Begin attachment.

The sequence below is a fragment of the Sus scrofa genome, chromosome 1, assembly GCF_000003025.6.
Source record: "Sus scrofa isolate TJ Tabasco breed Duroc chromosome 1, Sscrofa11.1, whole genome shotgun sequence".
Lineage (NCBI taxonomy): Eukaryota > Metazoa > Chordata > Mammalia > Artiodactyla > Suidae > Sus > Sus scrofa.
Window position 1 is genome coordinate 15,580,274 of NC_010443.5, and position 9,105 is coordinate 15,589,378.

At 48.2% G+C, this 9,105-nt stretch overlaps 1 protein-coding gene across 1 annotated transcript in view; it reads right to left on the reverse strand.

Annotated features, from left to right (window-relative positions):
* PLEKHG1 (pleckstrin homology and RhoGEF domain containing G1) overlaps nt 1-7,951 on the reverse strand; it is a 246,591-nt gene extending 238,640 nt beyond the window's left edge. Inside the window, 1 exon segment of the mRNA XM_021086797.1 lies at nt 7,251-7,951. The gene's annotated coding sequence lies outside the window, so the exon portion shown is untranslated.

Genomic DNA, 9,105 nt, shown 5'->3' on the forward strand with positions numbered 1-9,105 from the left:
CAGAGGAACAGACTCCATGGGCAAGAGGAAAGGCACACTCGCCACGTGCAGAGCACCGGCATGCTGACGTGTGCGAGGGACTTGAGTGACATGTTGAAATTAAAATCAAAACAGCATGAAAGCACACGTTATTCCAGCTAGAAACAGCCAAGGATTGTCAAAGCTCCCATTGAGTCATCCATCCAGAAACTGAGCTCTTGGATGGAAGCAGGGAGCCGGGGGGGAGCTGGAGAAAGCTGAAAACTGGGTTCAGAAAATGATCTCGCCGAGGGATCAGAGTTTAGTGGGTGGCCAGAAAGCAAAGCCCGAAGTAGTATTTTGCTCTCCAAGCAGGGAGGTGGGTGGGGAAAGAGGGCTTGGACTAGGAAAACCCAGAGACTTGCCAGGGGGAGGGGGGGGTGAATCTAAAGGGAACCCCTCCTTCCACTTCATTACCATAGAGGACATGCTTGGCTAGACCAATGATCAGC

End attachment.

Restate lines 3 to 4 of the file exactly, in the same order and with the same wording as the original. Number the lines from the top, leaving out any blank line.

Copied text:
Lineage (NCBI taxonomy): Eukaryota > Metazoa > Chordata > Mammalia > Artiodactyla > Suidae > Sus > Sus scrofa.
Window position 1 is genome coordinate 15,580,274 of NC_010443.5, and position 9,105 is coordinate 15,589,378.